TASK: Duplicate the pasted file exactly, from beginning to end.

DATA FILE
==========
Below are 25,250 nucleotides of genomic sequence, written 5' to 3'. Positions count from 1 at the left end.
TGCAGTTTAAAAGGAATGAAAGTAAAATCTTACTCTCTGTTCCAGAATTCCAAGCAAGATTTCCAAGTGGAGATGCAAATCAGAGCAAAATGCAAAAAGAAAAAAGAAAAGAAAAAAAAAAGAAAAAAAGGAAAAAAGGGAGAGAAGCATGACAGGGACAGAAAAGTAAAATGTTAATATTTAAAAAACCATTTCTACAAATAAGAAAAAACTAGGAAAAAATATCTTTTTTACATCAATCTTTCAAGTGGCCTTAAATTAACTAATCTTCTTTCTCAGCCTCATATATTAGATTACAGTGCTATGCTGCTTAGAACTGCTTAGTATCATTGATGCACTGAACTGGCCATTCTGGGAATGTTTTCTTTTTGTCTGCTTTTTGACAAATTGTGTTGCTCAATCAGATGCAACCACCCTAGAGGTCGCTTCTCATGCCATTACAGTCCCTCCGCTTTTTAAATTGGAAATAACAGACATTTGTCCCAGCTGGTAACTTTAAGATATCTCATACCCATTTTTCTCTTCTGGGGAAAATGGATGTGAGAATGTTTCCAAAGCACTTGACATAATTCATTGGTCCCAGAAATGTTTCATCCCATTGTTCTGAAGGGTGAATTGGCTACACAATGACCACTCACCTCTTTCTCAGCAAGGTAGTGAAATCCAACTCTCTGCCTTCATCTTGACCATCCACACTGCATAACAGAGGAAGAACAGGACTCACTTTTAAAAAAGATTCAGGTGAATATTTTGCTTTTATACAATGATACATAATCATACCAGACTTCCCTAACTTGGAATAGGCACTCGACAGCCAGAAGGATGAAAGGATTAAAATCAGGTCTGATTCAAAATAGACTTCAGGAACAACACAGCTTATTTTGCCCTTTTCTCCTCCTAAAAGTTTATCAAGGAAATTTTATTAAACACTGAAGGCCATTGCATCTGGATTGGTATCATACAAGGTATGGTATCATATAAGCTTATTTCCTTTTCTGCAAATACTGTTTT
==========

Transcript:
Below are 25,250 nucleotides of genomic sequence, written 5' to 3'. Positions count from 1 at the left end.
TGCAGTTTAAAAGGAATGAAAGTAAAATCTTACTCTCTGTTCCAGAATTCCAAGCAAGATTTCCAAGTGGAGATGCAAATCAGAGCAAAATGCAAAAAGAAAAAAGAAAAGAAAAAAAAAAGAAAAAAAGGAAAAAAGGGAGAGAAGCATGACAGGGACAGAAAAGTAAAATGTTAATATTTAAAAAACCATTTCTACAAATAAGAAAAAACTAGGAAAAAATATCTTTTTTACATCAATCTTTCAAGTGGCCTTAAATTAACTAATCTTCTTTCTCAGCCTCATATATTAGATTACAGTGCTATGCTGCTTAGAACTGCTTAGTATCATTGATGCACTGAACTGGCCATTCTGGGAATGTTTTCTTTTTGTCTGCTTTTTGACAAATTGTGTTGCTCAATCAGATGCAACCACCCTAGAGGTCGCTTCTCATGCCATTACAGTCCCTCCGCTTTTTAAATTGGAAATAACAGACATTTGTCCCAGCTGGTAACTTTAAGATATCTCATACCCATTTTTCTCTTCTGGGGAAAATGGATGTGAGAATGTTTCCAAAGCACTTGACATAATTCATTGGTCCCAGAAATGTTTCATCCCATTGTTCTGAAGGGTGAATTGGCTACACAATGACCACTCACCTCTTTCTCAGCAAGGTAGTGAAATCCAACTCTCTGCCTTCATCTTGACCATCCACACTGCATAACAGAGGAAGAACAGGACTCACTTTTAAAAAAGATTCAGGTGAATATTTTGCTTTTATACAATGATACATAATCATACCAGACTTCCCTAACTTGGAATAGGCACTCGACAGCCAGAAGGATGAAAGGATTAAAATCAGGTCTGATTCAAAATAGACTTCAGGAACAACACAGCTTATTTTGCCCTTTTCTCCTCCTAAAAGTTTATCAAGGAAATTTTATTAAACACTGAAGGCCATTGCATCTGGATTGGTATCATACAAGGTATGGTATCATATAAGCTTATTTCCTTTTCTGCAAATACTGTTTT